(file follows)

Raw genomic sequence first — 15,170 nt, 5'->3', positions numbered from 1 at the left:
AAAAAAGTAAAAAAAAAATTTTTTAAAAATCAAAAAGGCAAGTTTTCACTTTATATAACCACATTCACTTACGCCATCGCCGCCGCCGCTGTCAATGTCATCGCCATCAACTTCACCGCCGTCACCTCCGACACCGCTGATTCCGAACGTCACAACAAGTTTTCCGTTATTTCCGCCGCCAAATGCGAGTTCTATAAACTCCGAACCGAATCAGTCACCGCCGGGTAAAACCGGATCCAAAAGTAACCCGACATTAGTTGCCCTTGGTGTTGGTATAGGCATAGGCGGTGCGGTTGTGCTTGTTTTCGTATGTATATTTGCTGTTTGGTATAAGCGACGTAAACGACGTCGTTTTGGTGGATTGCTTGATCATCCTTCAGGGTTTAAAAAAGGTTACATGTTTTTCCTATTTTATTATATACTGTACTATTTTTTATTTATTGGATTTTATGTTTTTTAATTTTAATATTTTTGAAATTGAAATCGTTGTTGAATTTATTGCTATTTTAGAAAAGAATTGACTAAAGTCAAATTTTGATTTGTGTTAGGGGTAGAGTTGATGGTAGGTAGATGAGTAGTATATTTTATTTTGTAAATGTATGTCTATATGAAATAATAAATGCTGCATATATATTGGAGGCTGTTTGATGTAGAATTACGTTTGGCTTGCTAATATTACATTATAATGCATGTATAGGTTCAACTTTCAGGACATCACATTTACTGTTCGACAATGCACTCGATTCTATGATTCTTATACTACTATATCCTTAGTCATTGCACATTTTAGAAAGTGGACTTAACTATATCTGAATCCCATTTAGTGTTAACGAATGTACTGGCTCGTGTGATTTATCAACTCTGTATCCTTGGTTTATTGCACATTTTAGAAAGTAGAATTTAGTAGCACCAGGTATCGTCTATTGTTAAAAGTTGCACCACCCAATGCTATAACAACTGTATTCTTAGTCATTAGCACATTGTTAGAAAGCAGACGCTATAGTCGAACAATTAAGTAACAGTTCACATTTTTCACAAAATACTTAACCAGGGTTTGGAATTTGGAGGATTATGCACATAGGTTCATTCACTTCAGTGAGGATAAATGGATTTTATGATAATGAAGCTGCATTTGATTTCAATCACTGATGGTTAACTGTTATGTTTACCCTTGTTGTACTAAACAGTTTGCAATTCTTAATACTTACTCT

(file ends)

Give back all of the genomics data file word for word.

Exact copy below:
Raw genomic sequence first — 15,170 nt, 5'->3', positions numbered from 1 at the left:
AAAAAAGTAAAAAAAAAATTTTTTAAAAATCAAAAAGGCAAGTTTTCACTTTATATAACCACATTCACTTACGCCATCGCCGCCGCCGCTGTCAATGTCATCGCCATCAACTTCACCGCCGTCACCTCCGACACCGCTGATTCCGAACGTCACAACAAGTTTTCCGTTATTTCCGCCGCCAAATGCGAGTTCTATAAACTCCGAACCGAATCAGTCACCGCCGGGTAAAACCGGATCCAAAAGTAACCCGACATTAGTTGCCCTTGGTGTTGGTATAGGCATAGGCGGTGCGGTTGTGCTTGTTTTCGTATGTATATTTGCTGTTTGGTATAAGCGACGTAAACGACGTCGTTTTGGTGGATTGCTTGATCATCCTTCAGGGTTTAAAAAAGGTTACATGTTTTTCCTATTTTATTATATACTGTACTATTTTTTATTTATTGGATTTTATGTTTTTTAATTTTAATATTTTTGAAATTGAAATCGTTGTTGAATTTATTGCTATTTTAGAAAAGAATTGACTAAAGTCAAATTTTGATTTGTGTTAGGGGTAGAGTTGATGGTAGGTAGATGAGTAGTATATTTTATTTTGTAAATGTATGTCTATATGAAATAATAAATGCTGCATATATATTGGAGGCTGTTTGATGTAGAATTACGTTTGGCTTGCTAATATTACATTATAATGCATGTATAGGTTCAACTTTCAGGACATCACATTTACTGTTCGACAATGCACTCGATTCTATGATTCTTATACTACTATATCCTTAGTCATTGCACATTTTAGAAAGTGGACTTAACTATATCTGAATCCCATTTAGTGTTAACGAATGTACTGGCTCGTGTGATTTATCAACTCTGTATCCTTGGTTTATTGCACATTTTAGAAAGTAGAATTTAGTAGCACCAGGTATCGTCTATTGTTAAAAGTTGCACCACCCAATGCTATAACAACTGTATTCTTAGTCATTAGCACATTGTTAGAAAGCAGACGCTATAGTCGAACAATTAAGTAACAGTTCACATTTTTCACAAAATACTTAACCAGGGTTTGGAATTTGGAGGATTATGCACATAGGTTCATTCACTTCAGTGAGGATAAATGGATTTTATGATAATGAAGCTGCATTTGATTTCAATCACTGATGGTTAACTGTTATGTTTACCCTTGTTGTACTAAACAGTTTGCAATTCTTAATACTTACTCT